ABA Requirements/Non-ABA Schools

    In order to attend law school, you will need to have obtained a bachelors degree from an accredited four year college or university by the time you matriculate into law school.  There have been exceptions where students not completing their bachelors degree have obtained admission, but this is very rare.  Nearly all U.S. Law Schools also require an applicant to have taken the LSAT and be registered with LSDAS.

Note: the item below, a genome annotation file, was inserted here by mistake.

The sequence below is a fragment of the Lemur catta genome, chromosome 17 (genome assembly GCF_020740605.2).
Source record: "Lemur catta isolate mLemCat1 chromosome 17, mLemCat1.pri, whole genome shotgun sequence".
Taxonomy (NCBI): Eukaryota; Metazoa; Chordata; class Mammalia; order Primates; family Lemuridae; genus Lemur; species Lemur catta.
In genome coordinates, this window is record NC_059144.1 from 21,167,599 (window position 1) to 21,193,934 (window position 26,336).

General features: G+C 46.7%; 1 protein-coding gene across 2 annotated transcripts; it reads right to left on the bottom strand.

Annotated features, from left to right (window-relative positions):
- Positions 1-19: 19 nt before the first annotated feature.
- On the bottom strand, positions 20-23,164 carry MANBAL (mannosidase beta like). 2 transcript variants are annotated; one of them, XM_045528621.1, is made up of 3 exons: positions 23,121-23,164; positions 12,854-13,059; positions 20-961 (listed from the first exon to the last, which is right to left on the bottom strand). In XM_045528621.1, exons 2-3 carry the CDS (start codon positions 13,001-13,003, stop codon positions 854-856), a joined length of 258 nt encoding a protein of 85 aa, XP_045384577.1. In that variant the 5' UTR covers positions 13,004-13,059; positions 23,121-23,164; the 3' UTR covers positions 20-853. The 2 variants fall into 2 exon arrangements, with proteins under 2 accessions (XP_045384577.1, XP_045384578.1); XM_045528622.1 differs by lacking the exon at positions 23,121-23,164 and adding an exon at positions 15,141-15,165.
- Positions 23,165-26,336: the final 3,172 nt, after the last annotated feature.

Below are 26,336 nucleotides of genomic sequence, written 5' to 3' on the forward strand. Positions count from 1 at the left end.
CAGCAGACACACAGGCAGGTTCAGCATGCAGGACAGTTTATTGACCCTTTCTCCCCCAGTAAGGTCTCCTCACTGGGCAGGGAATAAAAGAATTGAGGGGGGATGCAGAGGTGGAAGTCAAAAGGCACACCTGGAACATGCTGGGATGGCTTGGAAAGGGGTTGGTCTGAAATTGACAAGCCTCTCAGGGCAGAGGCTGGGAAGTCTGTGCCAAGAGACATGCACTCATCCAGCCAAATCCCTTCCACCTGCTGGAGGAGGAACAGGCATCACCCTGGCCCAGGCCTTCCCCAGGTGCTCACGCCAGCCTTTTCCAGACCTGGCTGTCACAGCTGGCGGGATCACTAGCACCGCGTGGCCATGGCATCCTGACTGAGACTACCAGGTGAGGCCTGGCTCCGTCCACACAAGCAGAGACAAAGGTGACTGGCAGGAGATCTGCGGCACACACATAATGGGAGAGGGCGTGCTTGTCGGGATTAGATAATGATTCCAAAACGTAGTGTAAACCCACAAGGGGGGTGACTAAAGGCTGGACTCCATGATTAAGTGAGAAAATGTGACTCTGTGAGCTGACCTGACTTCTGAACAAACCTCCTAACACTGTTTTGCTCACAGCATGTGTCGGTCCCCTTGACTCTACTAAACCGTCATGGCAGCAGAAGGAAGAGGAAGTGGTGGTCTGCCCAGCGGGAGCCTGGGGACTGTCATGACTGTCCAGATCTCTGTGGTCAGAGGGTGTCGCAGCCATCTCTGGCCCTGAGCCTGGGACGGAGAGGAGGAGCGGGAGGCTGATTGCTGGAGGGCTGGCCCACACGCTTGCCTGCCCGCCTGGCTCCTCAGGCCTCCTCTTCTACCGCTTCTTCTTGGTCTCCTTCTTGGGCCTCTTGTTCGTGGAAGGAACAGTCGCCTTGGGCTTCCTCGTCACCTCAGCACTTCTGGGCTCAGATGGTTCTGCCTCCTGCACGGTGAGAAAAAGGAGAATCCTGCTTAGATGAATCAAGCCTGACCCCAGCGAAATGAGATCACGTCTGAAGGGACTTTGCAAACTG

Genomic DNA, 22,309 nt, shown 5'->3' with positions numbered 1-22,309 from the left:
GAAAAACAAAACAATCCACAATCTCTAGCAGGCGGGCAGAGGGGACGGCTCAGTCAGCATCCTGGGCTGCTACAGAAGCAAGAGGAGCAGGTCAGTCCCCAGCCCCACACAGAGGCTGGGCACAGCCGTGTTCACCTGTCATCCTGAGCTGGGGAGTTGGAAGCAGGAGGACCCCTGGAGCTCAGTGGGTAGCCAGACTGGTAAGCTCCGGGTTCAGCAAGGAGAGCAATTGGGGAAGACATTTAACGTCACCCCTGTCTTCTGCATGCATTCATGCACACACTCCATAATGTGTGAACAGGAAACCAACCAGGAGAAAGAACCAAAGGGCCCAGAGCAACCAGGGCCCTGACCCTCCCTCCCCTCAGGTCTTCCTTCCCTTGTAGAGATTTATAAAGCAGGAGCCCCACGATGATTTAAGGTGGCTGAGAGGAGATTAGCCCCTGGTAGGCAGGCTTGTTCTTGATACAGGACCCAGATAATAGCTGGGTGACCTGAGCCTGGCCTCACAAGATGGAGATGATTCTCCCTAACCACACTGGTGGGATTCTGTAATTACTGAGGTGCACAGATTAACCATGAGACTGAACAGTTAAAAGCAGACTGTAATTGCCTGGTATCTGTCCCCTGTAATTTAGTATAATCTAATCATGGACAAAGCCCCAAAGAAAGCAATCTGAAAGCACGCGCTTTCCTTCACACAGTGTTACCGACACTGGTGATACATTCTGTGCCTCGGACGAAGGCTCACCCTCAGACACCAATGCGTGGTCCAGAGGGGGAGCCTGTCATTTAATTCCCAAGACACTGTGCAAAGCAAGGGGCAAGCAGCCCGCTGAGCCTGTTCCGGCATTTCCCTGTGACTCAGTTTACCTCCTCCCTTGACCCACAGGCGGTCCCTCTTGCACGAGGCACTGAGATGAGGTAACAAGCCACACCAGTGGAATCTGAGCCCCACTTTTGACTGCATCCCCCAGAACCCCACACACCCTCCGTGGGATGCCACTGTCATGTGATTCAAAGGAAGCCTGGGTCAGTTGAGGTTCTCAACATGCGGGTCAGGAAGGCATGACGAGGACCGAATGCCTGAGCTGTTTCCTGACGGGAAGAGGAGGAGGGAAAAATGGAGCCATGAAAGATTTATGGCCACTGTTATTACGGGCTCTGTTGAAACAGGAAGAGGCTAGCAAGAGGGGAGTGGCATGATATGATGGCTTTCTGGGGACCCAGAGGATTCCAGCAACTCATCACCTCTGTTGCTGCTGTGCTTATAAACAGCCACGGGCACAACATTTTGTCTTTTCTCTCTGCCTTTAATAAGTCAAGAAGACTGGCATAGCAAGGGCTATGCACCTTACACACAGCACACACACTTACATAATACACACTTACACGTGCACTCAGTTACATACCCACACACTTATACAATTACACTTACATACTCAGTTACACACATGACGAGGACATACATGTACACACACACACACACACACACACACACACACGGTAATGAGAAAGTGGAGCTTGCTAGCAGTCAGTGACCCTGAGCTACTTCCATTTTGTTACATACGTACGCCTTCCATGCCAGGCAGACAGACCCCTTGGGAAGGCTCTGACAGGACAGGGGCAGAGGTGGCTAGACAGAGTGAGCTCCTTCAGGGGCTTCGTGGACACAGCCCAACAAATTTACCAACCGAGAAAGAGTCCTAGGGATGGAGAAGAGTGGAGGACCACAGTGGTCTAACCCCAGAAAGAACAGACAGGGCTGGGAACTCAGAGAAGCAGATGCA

While this book welcomes interest from others, it is geared towards graduates, and those who will soon graduate, from accredited U.S. four year colleges and universities interested in attending a U.S. ABA (American Bar Association) approved law school.  If you are considering attending a non-ABA approved law school take heed!  You need to understand that the great majority of states will not allow you to sit for their Bar Exam (that means you will not be able to become a lawyer in that state!).  Further, you need to investigate the Bar passage rates for the non-ABA law school you plan on attending.  There are many limitations to a non-ABA degree, and I encourage you to thoroughly understand those limitations before you commit to the program.